Creating the Challenge
Peter C. Johnson, M.D., artist, and president and CEO of Scintellix LLC, is the creator of all of GEN’s Cryptogram Challenges. This latest Challenge is similar to an earlier one in that they both involve ELISAs. But, as Dr. Johnson notes, “ELISA REDUX was designed as a monochrome to accentuate the irony of its substantially greater difficulty than the previous, multicolored ELISA Cryptogram Challenge.”
For the Challenge, Dr. Johnson embedded a cipher (algorithm for performing encryption and decryption) based on the cells in a standard ELISA plate.
“In this latest edition of the Cryptogram Challenge, a follow on to last year’s ‘MicroArray Challenge,’ I wanted to once again highlight the magnitude of information that is buried in biological imagery,” explained Dr. Johnson.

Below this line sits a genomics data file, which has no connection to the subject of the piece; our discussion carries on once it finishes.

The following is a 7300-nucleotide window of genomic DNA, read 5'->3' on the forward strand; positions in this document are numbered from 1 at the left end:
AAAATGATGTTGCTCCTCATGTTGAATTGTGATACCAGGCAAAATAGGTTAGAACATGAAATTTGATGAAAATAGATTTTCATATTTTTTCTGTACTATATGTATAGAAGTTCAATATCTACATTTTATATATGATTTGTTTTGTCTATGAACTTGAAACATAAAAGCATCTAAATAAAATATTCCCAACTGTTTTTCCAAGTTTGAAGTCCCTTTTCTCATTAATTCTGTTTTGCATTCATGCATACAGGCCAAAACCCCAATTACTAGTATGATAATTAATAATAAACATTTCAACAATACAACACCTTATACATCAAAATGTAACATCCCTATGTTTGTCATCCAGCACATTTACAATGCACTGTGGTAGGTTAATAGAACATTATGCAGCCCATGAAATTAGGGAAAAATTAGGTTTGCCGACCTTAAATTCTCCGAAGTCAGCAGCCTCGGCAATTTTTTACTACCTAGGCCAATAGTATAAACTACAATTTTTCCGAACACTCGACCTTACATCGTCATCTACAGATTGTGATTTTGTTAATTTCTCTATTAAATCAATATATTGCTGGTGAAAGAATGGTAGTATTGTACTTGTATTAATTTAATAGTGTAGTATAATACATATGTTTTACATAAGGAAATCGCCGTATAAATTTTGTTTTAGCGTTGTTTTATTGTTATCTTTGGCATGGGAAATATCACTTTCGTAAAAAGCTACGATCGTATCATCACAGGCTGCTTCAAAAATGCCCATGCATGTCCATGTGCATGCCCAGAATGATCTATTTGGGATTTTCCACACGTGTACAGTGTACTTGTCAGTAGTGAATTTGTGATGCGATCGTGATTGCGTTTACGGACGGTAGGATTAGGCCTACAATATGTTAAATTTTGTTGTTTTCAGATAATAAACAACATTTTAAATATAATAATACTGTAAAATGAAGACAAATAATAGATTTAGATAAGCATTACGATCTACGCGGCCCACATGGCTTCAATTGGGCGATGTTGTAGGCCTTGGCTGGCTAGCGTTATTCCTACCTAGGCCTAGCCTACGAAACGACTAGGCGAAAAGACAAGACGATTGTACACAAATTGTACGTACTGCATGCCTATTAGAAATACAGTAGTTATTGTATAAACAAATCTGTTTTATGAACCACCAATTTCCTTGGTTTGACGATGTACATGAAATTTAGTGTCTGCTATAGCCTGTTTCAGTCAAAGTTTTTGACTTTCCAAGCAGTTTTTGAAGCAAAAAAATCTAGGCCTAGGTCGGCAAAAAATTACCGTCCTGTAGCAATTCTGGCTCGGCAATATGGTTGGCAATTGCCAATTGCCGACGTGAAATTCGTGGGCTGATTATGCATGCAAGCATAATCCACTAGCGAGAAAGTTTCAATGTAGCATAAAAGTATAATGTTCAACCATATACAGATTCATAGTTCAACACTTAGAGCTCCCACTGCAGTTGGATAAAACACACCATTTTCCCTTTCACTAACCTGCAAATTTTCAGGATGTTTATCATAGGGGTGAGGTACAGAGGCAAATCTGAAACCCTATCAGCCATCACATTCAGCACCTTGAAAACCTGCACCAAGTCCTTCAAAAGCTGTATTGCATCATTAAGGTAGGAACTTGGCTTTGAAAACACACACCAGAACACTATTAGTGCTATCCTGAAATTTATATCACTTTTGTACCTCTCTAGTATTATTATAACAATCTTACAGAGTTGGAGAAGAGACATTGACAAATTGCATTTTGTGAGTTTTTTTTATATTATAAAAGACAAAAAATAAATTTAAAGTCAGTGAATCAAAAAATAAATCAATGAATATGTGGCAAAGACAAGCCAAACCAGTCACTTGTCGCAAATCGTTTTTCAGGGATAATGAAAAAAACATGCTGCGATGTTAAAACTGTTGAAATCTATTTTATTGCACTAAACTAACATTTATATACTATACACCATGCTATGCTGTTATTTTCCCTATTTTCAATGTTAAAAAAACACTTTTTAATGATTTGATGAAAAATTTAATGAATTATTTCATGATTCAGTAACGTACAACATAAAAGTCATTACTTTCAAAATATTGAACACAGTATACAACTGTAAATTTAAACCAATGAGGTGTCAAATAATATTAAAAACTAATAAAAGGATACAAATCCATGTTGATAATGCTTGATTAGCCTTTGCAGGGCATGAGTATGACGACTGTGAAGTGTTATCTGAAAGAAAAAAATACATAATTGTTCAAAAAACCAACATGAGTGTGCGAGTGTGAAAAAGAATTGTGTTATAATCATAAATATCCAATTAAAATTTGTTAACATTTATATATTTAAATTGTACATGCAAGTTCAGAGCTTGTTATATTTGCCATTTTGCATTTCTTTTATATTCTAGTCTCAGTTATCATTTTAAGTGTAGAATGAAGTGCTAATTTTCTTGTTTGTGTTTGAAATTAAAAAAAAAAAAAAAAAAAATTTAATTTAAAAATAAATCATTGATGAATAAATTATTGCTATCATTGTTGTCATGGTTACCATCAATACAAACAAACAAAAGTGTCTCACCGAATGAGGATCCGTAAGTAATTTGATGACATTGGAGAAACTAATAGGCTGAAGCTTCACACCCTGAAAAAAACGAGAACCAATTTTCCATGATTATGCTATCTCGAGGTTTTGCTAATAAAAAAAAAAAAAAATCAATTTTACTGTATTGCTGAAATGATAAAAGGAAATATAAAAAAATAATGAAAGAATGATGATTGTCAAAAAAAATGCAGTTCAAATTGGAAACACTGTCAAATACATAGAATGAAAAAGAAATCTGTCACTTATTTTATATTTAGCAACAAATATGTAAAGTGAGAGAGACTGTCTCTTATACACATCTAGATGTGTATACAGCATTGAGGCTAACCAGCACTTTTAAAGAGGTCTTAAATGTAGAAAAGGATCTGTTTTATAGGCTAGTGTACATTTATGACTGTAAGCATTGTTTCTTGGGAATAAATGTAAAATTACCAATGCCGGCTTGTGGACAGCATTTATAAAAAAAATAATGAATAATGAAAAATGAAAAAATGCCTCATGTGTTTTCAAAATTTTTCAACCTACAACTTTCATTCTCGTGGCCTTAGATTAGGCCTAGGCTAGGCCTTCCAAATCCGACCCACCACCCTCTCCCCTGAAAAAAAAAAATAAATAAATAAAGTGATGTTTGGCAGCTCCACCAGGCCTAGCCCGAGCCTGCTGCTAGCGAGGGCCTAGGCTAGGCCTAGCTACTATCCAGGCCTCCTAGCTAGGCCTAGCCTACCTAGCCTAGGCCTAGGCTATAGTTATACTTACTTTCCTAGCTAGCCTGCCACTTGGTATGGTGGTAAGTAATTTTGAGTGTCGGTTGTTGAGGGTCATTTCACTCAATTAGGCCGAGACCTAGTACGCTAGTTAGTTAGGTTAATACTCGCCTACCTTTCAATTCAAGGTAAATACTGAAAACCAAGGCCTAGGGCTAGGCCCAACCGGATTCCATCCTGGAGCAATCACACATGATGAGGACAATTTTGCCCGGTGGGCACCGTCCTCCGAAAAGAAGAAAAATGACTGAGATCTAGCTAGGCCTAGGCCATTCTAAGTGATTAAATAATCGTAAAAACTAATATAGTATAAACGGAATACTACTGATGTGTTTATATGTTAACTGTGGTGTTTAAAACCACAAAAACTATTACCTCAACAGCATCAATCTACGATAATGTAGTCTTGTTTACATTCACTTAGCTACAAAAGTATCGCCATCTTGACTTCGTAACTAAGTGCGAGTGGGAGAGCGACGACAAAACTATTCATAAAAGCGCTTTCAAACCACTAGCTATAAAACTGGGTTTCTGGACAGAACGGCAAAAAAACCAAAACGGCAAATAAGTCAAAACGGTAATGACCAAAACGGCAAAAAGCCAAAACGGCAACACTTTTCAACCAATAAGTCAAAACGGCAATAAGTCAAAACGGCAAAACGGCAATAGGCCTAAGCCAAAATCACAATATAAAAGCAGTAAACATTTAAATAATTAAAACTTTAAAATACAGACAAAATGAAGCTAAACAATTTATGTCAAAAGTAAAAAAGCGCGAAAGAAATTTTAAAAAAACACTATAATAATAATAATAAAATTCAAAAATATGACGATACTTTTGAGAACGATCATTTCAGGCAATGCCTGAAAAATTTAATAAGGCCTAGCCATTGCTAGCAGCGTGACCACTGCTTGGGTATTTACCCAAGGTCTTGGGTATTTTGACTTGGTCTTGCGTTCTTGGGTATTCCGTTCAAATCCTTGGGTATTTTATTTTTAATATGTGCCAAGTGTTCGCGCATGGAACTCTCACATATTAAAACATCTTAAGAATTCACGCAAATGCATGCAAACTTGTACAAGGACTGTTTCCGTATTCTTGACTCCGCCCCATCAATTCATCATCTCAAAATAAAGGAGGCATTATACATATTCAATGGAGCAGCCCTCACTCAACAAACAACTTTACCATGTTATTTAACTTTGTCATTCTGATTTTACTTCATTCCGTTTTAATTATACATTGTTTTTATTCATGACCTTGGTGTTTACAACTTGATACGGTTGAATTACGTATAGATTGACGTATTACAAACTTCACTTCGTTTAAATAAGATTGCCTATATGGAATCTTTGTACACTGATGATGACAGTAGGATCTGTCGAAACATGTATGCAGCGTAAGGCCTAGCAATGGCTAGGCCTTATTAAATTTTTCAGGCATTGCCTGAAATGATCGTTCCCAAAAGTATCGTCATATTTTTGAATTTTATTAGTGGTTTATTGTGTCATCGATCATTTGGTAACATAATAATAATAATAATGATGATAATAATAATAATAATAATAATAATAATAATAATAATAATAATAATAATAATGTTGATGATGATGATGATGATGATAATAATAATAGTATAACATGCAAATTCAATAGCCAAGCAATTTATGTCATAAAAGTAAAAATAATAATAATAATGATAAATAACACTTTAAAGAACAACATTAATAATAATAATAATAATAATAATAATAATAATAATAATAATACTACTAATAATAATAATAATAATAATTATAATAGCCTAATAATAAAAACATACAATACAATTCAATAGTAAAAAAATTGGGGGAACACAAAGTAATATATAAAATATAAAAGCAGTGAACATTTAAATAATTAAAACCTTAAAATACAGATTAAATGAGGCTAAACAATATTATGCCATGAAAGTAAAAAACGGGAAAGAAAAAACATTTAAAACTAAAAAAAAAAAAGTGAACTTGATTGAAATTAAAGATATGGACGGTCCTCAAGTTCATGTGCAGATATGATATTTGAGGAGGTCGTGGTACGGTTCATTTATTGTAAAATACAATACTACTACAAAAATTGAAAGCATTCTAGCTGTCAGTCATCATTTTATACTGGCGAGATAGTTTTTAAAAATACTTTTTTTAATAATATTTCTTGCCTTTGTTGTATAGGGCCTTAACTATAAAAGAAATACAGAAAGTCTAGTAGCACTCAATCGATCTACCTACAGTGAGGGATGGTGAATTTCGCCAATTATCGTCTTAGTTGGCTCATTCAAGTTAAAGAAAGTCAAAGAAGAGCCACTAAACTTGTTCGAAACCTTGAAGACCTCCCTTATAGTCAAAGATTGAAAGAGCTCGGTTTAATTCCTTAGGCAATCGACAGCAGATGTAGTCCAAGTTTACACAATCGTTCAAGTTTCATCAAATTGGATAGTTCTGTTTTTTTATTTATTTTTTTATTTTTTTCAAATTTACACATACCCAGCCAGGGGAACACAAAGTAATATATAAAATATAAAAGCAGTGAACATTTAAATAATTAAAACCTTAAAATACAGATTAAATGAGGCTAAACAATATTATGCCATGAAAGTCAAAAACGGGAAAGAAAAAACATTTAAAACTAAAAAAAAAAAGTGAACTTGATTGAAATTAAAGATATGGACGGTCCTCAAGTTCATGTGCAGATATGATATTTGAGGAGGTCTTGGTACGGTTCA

“As experimentalists, we always try to reduce test variable and potential interpretations to the simplest form possible. The Cryptogram Challenge: ELISA REDUX reveals that even when we do so, the potential for multiple interpretations remains.”
The Cryptogram Challenge is the first in a series of puzzles that will appear in GEN that will leverage the information represented in multiple types of biological experimentation readouts.
“Subsequent Challenges will grow in difficulty and will be used to continue to highlight the enormous amount of information that we need to filter from our experiments in order to derive correct conclusions,” continued Dr. Johnson.
But ELISA REDUX itself was a toughie. Dr. Johnson provided 11 clues before the Challenge was solved. Indeed, the eleventh clue, “Only transparencies between 4 and 54 encode for letters,” was the clincher, at least for Steinhardt.
“The last clue made it a solvable problem because the number of guesses we had to make was small enough so that we actually could test them,” explained Steinhardt.
Collman, however, thought that “the critical clue was not the last clue but the clarification of the seventh clue to mean that the ROYGBIV spectrum number indicated that everything was green and that was four. Once you had the spectrum number, the number of possibilities from then on was pretty small.”
Both men said it took about 24 hours to solve the Challenge, spread out over the ten weeks that the Challenge ran.